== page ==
Art

Michael Avon Oeming writes that, on receipt of the script, he tends to "scribble a very small panel layout" making sure to leave space for the (copious) dialogue. He then draws (in pen) a tighter breakdown/layout, indicating "repeating panels" (for photocopying purposes) with "all [the] thought process happen [ing] in the layout" stage. By contrast, the actual "finished" artwork is then more straightforward, Oeming working with a lightbox (maybe "listen [ing] and half watch [ing] " a DVD while he draws) to move from the layout to the full black & white artwork.

Letters

Ken Bruzenak (letterer from issue #13) writes that "Brian emails the script... a month or two early" but he doesn't look at it until receiving artwork from Oeming. Interestingly, he notes that "most of the double-page spreads are drawn smaller" than the single pages, "at printed size" rather than the standard oversized artboards used for single pages. These he photo-enlarges before lettering. Using a clear overlay, he lays out the balloons before lettering the dialogue, sometimes needing to revise the position or size of the balloons, as well as attempting to fit the balloons "behind" the artwork as much as possible. "Sound effects are computer generated" for uniform sounds, printed and "rubber cemented onto the overlay for ease of scanning by the colorist.

Colors

Peter Pantazis (colorist from issue #13) also receives a copy of Bendis' script prior to the artwork, which arrives with the letter-overlays. Scanning artwork and overlays separately, the two are united in Photoshop, and the first step is adding any large black areas highlighted by Oeming on the initial artwork. Next, Pantazis sets up layers/channels before starting to add color to each, referring to Bendis' script for pointers on mood, "lighting and shadows". On another layer, he creates the "special effects" and then adds in the letters-layer and e-mails both Bendis and Oeming for comments before correcting/revising any issues (including spelling mistakes) and sending the finished artwork to the printer.

Characters

Despite the high mortality rate, there are several recurrent characters in "Powers" beyond the main two. Oeming has praised Bendis' writing in giving a "real depth" to even minor figures, writing that he particularly enjoys Bendis writing "a character as an asshole and then we [the reader] learn they are more valiant than most of the [other] characters."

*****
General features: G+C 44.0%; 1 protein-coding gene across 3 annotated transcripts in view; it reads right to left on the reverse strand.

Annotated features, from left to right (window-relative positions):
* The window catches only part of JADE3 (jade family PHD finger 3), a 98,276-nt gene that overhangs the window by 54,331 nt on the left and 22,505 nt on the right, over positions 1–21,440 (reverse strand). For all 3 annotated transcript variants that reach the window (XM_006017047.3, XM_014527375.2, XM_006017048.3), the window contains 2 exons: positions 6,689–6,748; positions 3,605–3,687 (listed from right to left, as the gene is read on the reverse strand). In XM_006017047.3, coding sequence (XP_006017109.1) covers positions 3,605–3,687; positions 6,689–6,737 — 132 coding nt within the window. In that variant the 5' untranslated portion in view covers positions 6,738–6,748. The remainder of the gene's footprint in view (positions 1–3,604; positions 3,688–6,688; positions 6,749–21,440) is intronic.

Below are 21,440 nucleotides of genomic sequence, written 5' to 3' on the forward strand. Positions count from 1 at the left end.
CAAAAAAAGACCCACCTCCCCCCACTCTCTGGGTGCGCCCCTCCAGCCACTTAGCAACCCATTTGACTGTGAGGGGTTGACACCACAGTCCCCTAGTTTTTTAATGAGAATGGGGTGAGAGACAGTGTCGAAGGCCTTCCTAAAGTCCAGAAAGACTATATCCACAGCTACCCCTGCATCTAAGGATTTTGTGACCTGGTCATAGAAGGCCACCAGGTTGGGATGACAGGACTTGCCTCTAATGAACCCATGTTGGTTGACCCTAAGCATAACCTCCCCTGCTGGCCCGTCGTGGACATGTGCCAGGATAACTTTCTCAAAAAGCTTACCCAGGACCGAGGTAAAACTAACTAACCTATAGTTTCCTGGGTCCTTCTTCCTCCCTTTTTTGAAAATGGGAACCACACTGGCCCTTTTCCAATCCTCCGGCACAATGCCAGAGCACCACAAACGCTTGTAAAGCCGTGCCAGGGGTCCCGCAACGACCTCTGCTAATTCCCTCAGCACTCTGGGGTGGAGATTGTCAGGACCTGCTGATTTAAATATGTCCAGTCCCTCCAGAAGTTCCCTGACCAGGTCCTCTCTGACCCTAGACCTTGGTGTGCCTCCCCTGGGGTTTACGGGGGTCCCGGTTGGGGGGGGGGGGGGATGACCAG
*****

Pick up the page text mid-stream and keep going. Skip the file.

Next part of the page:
Major characters

*Christian Walker - Homicide Detective for the Powers division. Veteran cop Walker was previously a "power" before losing his abilities. There are many things about him that are still coming to light (such as his extreme longevity and immortality - "a history that may stretch back to the beginning of humankind"). His contacts with the "Powers" can be both a help and a hindrance to his investigations. Despite his longevity, he "still doesn't know how to communicate" being "locked up in his own brain" in the words of Oeming.

*Deena Pilgrim - Beginning as a rookie, Pilgrim started off as a lowly police officer on the streets of the Powers city. Pilgrim started out as the partner of the corrupt Captain Adlard (who worked for Mama Joon, a powerful crime boss). Adlard was murdered seven years prior, timing this just before Deena's transfer request to work with Walker as part of the Powers Homicide department. Not much else is known of her past, and she harbors a number of secrets. [http://hiddenrobot.com/POWERS/castcrew.html P! Online: Cast and Crew] . Accessed June 15, 2008] Deena's character is based in part on Bendis' wife, and partly on Oeming's, who are "both kind of rambunctious, funny, and constantly say [ing] stuff that is shocking."

upporting characters

*Retro Girl - The first arc details the death of Retro Girl (first name Janis, last name unrevealed), a popular and powerful super-heroine. Retro Girl is in fact a legacy of women - with or without powers - who are continuously reincarnated. Walker has met several incarnations in his lifetime, but he has only vague recollections of them. The latest incarnation is Callista, a young girl he saved.

*Captain Cross - Head of the Department, he has known Walker since the 80's during and after his stint as the super-hero Diamond. They met when Diamond helped him with a case, the exact nature of which has still to be revealed. It has been noted that Walker's job might be a gift from him.

*Detective Kutter - Deceased. Bendis once explained that at least one of his characters had to be an id. Kutter is it, rude, crude and at times interfering, but despite his coarse personality he was a good detective, who merely was "constantly saying inappropriate things." He was killed during the "Legends" arc when an apparently dead "power" decapitated him.

*Triphammer - Real name Harley Cohen, an Iron Man like character, he chose to disappear after the events of "Who Killed Retro Girl", in which he kills the man who has been targeting "powers" and was responsible for the death of Retro-Girl. He has since reappeared only once after having had extensive plastic surgery. It has been revealed that he is the inventor of the "power drainer", a device capable of temporarily neutralizing the abilities of super-powered individuals.

*Calista - Her character traits are allegedly "based on Mike Oeming."